Outside the grocery world, few people may have heard of Jyve. The gig labor platform targets specialized grocery tasks like stocking shelves, merchandising, putting up displays, auditing and handing out samples as a brand ambassador for both brands and grocery stores.
CEO Brad Oberwager said the company is ready to come out of “stealth mode” and shake things up a little bit in the gig economy world. The company just announced that it now has more than $400 million in bookings for work, has raised $35 million to date and has hired some big names to push it to the next level.
Yet another startup promising to shake things up isn’t big news these days, but Jyve has taken aim at Instacart and will now offer fulfillment solutions for grocery delivery in what Oberwager says is a more retail-friendly solution.
“Instacart is an amazing company and has done some amazing things, but is not particularly good for the retailers they are servicing,” said Oberwager.
He said essentially, the grocery chains that partnered up with Instacart could be supporting a direct competitor.
“Instacart said, ‘I will do that for free for you,’” said Oberwager. “For people like Safeway, it’s hard to turn down free. Nobody thinks of Instacart as the backend, so what did Safeway really do? They created an extraordinarily powerful competitor who owns every customer of Safeway who went though the system. So instead of free, it’s more like so expensive that you could go bankrupt.”
The fulfillment at Jyve piggybacks on the specialized gig labor that Jyve dubs the “skill economy” that is already contracted for the store. So when a “Jyver” is stocking brands like Red Bull or Bare Snacks (which Oberwager also founded) for the brand and gets a delivery order, they can go bag the groceries for the grocery store, and get back to stocking. In essence, it blends the multiple duties from the brand like Red Bull, making the rows look nice for the grocer and fulfilling the delivery order for the grocery store. So instead of splitting the three tasks into three jobs, Jyve aims to funnel it through one person for efficiency.
That cuts around a big issue with Instacart: delivery. Jyve just fulfills the delivery order and the long time spent driving an order to a customer is, according to Oberwager, more efficient when done by a pure-play delivery provider like Doordash or Postmates.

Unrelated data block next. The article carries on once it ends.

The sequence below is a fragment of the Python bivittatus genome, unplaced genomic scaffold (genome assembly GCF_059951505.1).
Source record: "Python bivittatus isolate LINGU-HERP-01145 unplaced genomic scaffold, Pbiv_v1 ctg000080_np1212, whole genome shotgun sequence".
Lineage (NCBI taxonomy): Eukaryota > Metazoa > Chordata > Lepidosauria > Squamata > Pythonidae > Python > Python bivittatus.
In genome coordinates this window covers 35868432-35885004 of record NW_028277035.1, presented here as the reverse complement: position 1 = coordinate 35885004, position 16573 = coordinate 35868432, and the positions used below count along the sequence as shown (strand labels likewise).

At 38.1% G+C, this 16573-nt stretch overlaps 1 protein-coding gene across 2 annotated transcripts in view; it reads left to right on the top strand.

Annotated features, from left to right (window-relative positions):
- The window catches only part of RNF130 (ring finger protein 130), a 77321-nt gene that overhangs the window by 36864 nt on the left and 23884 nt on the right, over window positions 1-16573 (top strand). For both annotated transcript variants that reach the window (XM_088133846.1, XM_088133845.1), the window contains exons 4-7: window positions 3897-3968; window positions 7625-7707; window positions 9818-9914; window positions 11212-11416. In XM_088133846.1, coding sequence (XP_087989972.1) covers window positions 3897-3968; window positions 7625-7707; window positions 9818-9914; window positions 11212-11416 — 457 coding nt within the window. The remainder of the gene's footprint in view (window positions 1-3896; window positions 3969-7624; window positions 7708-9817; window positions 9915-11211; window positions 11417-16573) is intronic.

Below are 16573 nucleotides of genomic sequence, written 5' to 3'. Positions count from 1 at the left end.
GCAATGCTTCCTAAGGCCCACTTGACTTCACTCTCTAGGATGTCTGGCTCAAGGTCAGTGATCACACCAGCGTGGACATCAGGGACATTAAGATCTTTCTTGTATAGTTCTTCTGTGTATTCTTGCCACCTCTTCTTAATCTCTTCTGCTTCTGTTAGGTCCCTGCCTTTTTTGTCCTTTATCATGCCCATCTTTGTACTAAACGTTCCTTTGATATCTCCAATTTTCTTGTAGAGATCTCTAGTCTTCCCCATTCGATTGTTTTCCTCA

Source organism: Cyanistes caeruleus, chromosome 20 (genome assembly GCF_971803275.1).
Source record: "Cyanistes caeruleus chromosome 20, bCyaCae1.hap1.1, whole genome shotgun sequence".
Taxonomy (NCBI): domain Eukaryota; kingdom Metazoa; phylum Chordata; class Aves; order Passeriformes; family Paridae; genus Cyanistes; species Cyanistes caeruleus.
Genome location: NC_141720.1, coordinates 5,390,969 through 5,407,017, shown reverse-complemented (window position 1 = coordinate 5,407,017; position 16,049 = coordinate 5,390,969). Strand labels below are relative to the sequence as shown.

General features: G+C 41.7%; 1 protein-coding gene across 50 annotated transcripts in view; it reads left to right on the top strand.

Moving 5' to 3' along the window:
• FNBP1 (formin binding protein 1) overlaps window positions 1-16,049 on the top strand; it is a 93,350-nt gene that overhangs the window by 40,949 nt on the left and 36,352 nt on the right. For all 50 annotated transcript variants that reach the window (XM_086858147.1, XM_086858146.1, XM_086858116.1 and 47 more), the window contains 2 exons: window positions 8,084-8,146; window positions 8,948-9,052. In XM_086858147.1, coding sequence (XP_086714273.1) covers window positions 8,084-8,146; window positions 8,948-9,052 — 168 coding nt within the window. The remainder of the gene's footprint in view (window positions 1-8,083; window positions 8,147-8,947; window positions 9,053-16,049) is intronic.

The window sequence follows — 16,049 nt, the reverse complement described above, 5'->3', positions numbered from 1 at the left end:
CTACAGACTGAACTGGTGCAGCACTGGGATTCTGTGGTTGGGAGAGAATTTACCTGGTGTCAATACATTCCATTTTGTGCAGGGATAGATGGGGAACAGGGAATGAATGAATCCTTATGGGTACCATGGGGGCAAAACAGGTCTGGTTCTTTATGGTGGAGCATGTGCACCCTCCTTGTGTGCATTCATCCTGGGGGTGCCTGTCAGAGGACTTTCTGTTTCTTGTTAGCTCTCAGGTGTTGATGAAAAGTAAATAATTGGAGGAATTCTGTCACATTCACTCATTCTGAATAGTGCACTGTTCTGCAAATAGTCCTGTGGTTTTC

And to get cozier with grocery partners, Jyve delivers all the data from orders through the grocery chain’s front end. Acting as a white-label backend for all the digital ordering features that people have come to expect without the margin hit or the loss of data.
Oberwager said he sees a big gap for Jyve at the top of the list for largest grocery chains.
“The top 20 retailers, 18 of them have mentioned they want to get off Instacart. So our target is the big folks,” said Oberwager. “Our goal is to hit that top 100, Instacart is amazingly good if you’re not in the top 100, they are really good at outside the top 100.”
He said beyond the top 100, mom and pops, small chains and boutique chains can do really well with traditional Instacart. But the large chains have the means to invest in a more robust partnership and stand to reap the rewards.
The company has also hired Anu Gupta, a former Target SVP, and former Morgan Stanley banker Ralph Leung, who will serve as COO and CFO as the company moves toward an eventual IPO.
The move, however, is an important signal that retailers are getting fed up with Silicon Valley. While every industry affected by the gig economy has seen the power of digital ordering, flexible labor and all the rest, they’re also sick of the costs and complexities.
Whether it’s something like Jyve piggybacking on existing partnerships with new features or a third-party delivery program fulfilling in the background, watch for a second wave of disruptive companies buddying up with big enterprise clients to provide those valuable touch points, but in a margin-friendly way.
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